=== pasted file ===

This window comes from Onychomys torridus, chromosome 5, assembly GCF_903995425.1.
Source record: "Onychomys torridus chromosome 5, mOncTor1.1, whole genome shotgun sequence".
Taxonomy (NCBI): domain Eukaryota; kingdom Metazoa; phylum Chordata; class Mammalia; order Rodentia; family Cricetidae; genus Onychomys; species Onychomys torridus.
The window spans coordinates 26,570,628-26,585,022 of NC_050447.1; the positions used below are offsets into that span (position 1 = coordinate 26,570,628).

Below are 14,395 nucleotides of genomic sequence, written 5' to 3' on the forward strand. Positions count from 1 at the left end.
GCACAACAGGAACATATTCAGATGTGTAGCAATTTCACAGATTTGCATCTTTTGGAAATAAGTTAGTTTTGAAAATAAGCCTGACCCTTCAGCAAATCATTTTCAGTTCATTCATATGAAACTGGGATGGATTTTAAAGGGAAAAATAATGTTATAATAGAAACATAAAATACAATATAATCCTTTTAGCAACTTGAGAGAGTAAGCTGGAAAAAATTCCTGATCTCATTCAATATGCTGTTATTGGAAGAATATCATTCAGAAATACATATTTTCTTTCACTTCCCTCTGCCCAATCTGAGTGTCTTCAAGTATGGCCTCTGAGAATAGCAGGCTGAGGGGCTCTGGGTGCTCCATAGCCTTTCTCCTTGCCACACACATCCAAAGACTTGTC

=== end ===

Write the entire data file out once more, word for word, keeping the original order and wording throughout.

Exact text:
This window comes from Onychomys torridus, chromosome 5, assembly GCF_903995425.1.
Source record: "Onychomys torridus chromosome 5, mOncTor1.1, whole genome shotgun sequence".
Taxonomy (NCBI): domain Eukaryota; kingdom Metazoa; phylum Chordata; class Mammalia; order Rodentia; family Cricetidae; genus Onychomys; species Onychomys torridus.
The window spans coordinates 26,570,628-26,585,022 of NC_050447.1; the positions used below are offsets into that span (position 1 = coordinate 26,570,628).

Below are 14,395 nucleotides of genomic sequence, written 5' to 3' on the forward strand. Positions count from 1 at the left end.
GCACAACAGGAACATATTCAGATGTGTAGCAATTTCACAGATTTGCATCTTTTGGAAATAAGTTAGTTTTGAAAATAAGCCTGACCCTTCAGCAAATCATTTTCAGTTCATTCATATGAAACTGGGATGGATTTTAAAGGGAAAAATAATGTTATAATAGAAACATAAAATACAATATAATCCTTTTAGCAACTTGAGAGAGTAAGCTGGAAAAAATTCCTGATCTCATTCAATATGCTGTTATTGGAAGAATATCATTCAGAAATACATATTTTCTTTCACTTCCCTCTGCCCAATCTGAGTGTCTTCAAGTATGGCCTCTGAGAATAGCAGGCTGAGGGGCTCTGGGTGCTCCATAGCCTTTCTCCTTGCCACACACATCCAAAGACTTGTC